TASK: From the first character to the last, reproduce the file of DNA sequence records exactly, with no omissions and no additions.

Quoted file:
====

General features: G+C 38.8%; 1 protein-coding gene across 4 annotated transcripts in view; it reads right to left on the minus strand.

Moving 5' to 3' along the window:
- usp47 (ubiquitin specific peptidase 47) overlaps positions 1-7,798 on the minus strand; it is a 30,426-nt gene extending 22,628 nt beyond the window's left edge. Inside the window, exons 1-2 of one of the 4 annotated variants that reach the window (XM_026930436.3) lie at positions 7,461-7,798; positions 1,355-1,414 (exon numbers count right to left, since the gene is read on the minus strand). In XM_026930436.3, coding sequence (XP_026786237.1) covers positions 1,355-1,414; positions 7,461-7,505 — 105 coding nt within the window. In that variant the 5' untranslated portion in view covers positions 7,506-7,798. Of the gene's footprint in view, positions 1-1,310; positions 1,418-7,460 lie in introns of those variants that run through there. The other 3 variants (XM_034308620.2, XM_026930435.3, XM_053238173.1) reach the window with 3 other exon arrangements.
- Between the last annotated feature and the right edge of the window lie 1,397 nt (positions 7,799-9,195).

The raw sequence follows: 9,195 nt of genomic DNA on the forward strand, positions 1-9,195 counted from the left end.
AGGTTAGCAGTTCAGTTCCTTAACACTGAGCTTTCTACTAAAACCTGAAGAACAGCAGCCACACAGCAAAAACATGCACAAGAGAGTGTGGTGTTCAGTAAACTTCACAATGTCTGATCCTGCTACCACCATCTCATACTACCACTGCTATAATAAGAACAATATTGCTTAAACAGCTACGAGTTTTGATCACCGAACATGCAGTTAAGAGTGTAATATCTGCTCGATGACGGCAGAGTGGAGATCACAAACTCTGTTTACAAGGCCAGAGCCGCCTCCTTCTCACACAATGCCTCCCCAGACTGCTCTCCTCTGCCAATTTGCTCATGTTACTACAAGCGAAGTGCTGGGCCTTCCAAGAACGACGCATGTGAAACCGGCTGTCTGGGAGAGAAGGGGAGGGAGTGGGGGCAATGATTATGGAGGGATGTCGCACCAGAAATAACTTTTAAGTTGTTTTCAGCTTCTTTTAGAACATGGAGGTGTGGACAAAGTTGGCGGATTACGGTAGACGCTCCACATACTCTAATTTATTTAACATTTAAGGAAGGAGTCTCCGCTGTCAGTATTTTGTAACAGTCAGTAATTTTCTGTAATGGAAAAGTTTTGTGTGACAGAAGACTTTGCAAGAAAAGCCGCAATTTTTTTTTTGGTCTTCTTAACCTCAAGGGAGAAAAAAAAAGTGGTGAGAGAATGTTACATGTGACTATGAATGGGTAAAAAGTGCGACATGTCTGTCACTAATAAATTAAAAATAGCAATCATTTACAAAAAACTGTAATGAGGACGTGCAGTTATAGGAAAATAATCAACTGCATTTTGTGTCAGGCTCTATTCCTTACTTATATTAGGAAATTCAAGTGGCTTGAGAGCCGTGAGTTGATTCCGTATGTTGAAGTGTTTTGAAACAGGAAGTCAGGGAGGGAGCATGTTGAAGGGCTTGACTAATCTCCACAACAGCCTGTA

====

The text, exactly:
General features: G+C 38.8%; 1 protein-coding gene across 4 annotated transcripts in view; it reads right to left on the minus strand.

Moving 5' to 3' along the window:
- usp47 (ubiquitin specific peptidase 47) overlaps positions 1-7,798 on the minus strand; it is a 30,426-nt gene extending 22,628 nt beyond the window's left edge. Inside the window, exons 1-2 of one of the 4 annotated variants that reach the window (XM_026930436.3) lie at positions 7,461-7,798; positions 1,355-1,414 (exon numbers count right to left, since the gene is read on the minus strand). In XM_026930436.3, coding sequence (XP_026786237.1) covers positions 1,355-1,414; positions 7,461-7,505 — 105 coding nt within the window. In that variant the 5' untranslated portion in view covers positions 7,506-7,798. Of the gene's footprint in view, positions 1-1,310; positions 1,418-7,460 lie in introns of those variants that run through there. The other 3 variants (XM_034308620.2, XM_026930435.3, XM_053238173.1) reach the window with 3 other exon arrangements.
- Between the last annotated feature and the right edge of the window lie 1,397 nt (positions 7,799-9,195).

The raw sequence follows: 9,195 nt of genomic DNA on the forward strand, positions 1-9,195 counted from the left end.
AGGTTAGCAGTTCAGTTCCTTAACACTGAGCTTTCTACTAAAACCTGAAGAACAGCAGCCACACAGCAAAAACATGCACAAGAGAGTGTGGTGTTCAGTAAACTTCACAATGTCTGATCCTGCTACCACCATCTCATACTACCACTGCTATAATAAGAACAATATTGCTTAAACAGCTACGAGTTTTGATCACCGAACATGCAGTTAAGAGTGTAATATCTGCTCGATGACGGCAGAGTGGAGATCACAAACTCTGTTTACAAGGCCAGAGCCGCCTCCTTCTCACACAATGCCTCCCCAGACTGCTCTCCTCTGCCAATTTGCTCATGTTACTACAAGCGAAGTGCTGGGCCTTCCAAGAACGACGCATGTGAAACCGGCTGTCTGGGAGAGAAGGGGAGGGAGTGGGGGCAATGATTATGGAGGGATGTCGCACCAGAAATAACTTTTAAGTTGTTTTCAGCTTCTTTTAGAACATGGAGGTGTGGACAAAGTTGGCGGATTACGGTAGACGCTCCACATACTCTAATTTATTTAACATTTAAGGAAGGAGTCTCCGCTGTCAGTATTTTGTAACAGTCAGTAATTTTCTGTAATGGAAAAGTTTTGTGTGACAGAAGACTTTGCAAGAAAAGCCGCAATTTTTTTTTTGGTCTTCTTAACCTCAAGGGAGAAAAAAAAAGTGGTGAGAGAATGTTACATGTGACTATGAATGGGTAAAAAGTGCGACATGTCTGTCACTAATAAATTAAAAATAGCAATCATTTACAAAAAACTGTAATGAGGACGTGCAGTTATAGGAAAATAATCAACTGCATTTTGTGTCAGGCTCTATTCCTTACTTATATTAGGAAATTCAAGTGGCTTGAGAGCCGTGAGTTGATTCCGTATGTTGAAGTGTTTTGAAACAGGAAGTCAGGGAGGGAGCATGTTGAAGGGCTTGACTAATCTCCACAACAGCCTGTA